Part 2 of our discussion around Decentralized Identification solutions, Ethereum Name Service (ENS), and Decentralized Identifiers (DID)
In the previous article, Why ENS does not spell END for DID (part 1), we mentioned that ENS domain names are essentially also decentralized identifiers. So the question is whether there is any difference between ENS and DID?
The identifier of ENS is the domain name, namely “xxx.eth”. This identifier is readable for users, which is also the most basic goal of ENS, to make unreadable Ethereum addresses resolve to user-friendly identifiers ENS domain names through ENS.
For DID, its identifier is “did:method:xxxxxx”, for example, the DID identifier provided by Ontology is: “Did:ont:AMQoUFjwjVNNSejomUPRmGrkQDyvmujDt5”, which is a string of “did”, DID Method name “ont” and the address on the Ontology, which is unreadable to users.
However, the identifier of DID is not fixed but can be designed according to requirements. The DID Method rules give the designer the ability to define DID specifications, and the designer of the DID scheme can also design it as a readable address, such as “did:ont:iris”. This means that designers can take greater initiative in the readability of DID identifiers.
In addition to identifiers, ENS and DID are also very different in their implementation logic.
For now, ENS itself pays more attention to the associated address. For users, ENS associates the user’s Ethereum address with the domain name through the functions of resolution and reverse resolution, and realizes the binding of the domain name and the internet account. This is then realized as a single sign-on in Web3;
The information that DID pays attention to is more extensive, and it is also biased towards user personal data:
- Contains user’s on-chain data, such as multi-chain addresses, content hashes, on-chain interactions, etc.;
- Follow users’ off-chain information, in addition to internet information such as Twitter and mailboxes, they will also follow users’ actual data through third-party authoritative institutions. These sensitive data will be encrypted to generate verifiable credentials, which are saved by the user.
2. On-chain storage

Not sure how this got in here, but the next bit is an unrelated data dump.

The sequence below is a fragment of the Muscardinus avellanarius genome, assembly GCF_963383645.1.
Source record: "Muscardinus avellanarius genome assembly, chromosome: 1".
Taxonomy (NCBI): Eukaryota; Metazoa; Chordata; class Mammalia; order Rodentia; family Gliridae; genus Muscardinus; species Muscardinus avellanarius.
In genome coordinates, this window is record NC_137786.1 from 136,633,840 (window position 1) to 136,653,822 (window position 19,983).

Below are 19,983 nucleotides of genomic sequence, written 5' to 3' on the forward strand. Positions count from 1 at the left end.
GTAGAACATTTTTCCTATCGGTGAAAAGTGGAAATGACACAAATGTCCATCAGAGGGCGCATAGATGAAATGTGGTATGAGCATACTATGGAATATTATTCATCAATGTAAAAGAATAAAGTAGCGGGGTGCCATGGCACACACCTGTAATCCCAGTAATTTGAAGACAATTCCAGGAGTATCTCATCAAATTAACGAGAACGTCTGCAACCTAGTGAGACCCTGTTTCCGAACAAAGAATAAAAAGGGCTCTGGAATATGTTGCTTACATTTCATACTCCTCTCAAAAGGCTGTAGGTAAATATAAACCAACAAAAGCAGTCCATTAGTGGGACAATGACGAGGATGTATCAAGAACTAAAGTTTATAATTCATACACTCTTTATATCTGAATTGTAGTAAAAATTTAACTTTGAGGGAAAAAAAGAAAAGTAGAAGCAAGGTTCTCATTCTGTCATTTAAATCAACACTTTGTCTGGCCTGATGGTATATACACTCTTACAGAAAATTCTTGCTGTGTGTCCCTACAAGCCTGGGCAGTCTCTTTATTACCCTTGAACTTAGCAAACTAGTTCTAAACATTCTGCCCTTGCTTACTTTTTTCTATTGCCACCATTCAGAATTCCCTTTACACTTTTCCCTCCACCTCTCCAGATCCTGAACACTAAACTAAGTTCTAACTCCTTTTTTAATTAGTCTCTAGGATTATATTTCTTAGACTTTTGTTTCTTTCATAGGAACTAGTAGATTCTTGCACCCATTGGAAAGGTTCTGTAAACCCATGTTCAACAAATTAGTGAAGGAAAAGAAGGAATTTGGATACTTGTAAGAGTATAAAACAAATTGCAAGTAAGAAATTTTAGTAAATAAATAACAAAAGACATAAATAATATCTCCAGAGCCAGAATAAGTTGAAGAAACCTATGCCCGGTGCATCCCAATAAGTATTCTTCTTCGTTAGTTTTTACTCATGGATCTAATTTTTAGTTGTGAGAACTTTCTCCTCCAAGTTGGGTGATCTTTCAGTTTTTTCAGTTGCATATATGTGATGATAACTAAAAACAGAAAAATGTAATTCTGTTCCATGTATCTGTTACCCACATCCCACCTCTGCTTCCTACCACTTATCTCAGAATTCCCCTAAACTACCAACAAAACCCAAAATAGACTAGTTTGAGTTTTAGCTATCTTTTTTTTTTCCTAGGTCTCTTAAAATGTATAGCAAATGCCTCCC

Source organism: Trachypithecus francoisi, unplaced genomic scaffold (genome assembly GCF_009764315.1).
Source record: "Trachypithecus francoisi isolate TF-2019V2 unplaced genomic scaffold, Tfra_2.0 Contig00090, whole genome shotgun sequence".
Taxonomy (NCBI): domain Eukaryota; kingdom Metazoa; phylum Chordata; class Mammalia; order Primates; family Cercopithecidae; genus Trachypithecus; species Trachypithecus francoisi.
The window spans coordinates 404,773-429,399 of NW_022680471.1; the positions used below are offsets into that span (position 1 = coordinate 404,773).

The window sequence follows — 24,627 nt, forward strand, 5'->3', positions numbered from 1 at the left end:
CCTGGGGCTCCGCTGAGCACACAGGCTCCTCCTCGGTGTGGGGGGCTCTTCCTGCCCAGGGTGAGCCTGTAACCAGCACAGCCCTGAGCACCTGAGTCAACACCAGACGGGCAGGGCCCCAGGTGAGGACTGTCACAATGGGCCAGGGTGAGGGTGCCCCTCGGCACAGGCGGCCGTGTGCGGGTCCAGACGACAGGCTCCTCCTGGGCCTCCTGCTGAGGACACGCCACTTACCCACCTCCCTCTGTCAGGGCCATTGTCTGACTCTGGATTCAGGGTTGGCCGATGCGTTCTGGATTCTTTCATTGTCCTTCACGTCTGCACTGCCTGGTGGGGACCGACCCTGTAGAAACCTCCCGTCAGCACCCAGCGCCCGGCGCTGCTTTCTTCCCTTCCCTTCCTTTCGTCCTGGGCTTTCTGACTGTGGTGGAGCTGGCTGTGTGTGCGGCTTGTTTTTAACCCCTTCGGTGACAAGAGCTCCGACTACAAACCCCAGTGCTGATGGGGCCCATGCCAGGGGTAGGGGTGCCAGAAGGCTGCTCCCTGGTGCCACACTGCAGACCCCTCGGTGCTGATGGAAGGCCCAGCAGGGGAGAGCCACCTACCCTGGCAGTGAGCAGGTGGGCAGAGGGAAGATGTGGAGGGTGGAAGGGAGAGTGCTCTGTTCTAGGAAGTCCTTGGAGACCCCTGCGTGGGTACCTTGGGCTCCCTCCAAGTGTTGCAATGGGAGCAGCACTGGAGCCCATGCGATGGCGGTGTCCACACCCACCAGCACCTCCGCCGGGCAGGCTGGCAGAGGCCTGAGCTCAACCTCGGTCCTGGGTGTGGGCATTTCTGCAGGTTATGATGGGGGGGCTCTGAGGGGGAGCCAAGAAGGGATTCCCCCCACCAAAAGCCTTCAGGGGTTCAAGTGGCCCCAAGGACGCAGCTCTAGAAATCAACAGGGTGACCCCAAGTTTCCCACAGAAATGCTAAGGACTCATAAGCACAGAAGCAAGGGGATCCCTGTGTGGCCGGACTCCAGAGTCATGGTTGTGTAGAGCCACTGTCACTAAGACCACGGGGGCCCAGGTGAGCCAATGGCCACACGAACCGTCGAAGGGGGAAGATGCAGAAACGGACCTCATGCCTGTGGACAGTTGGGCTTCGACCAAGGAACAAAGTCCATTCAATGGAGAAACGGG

For user data (on-chain and off-chain), ENS and DID have different storage methods.
ENS is recorded through the Ethereum smart contract (parser), for example, the content identifier in the IPFS network is recorded through content hash; centralized information such as Twitter, Github, and Email is recorded through text. This means that ENS-based accounts are more open and can be checked.
According to a survey conducted by DAOrayaki, nearly 70% of Sismo respondents indicated that they were unwilling to associate ENS with their private address because the account information was too easy to be queried.
But in general practice, the DID can be designed by the designer according to the needs. The usual design is for insensitive information to be stored on-chain, and sensitive information being verified through off-chain verification to generate VC and other forms for users to save in their own DID. This method better protects users’ privacy.
3. Permission control
In the management of ENS, there are two roles:
- The registrant, who is the real owner of the domain name and can appoint an administrator or resell the domain name.
- The administrator, who has only the authority to manage the domain name, such as the transfer of the administrator and the setting of the domain name.
*If a new administrator is set, the registrant can no longer set the resolver and resolution record of the domain name. These operations must be performed by the administrator.
DID has a more refined write permission control. According to the description of the W3C DID document, a DID can have multiple verification methods. These verification methods have the rights to change the DID file, authenticate DID entities, and designate agents, including creation, verification, update, and deactivation. Therefore, in terms of access control, the management role of DID appears to be more refined and specific.
The creation of ENS is based on Ethereum. As such, regardless of whether it is created or held, it is necessary to pay on-chain fees on Ethereum. According to the setting of ENS, holding an ENS domain name requires the payment of a rental fee. The fewer the number of words, the higher the rental fee. The annual rental fee for a domain name within three words is as high as $640 USD.
At the same time, ENS is also an NFT, which means that ENS can be resold in NFT markets such as Opensea. These can meet the needs of users for unbinding and monetization.
For the creation of DID, the user can choose which blockchain to be based on, and it will also incur a certain fee. Moreover, once the DID is created and bound with the user’s identity, it cannot be transferred or destroyed. Therefore, users need to be careful when creating a DID, because DID grants data and identity independent management rights, but also gives users responsibility for their identity. As such, users need to improve their identity and data usage awareness and use their data more securely.
In summary, although ENS can also be used as a decentralized identity at the application level, it is still quite different from DID in terms of the underlying implementation logic and details.
Perhaps in the future, ENS will have more refined upgrades, such as KYC and other methods to achieve interaction with off-chain data, adding verifiable credentials to meet the needs of users, including privacy. But for now, it is too early to replace DID.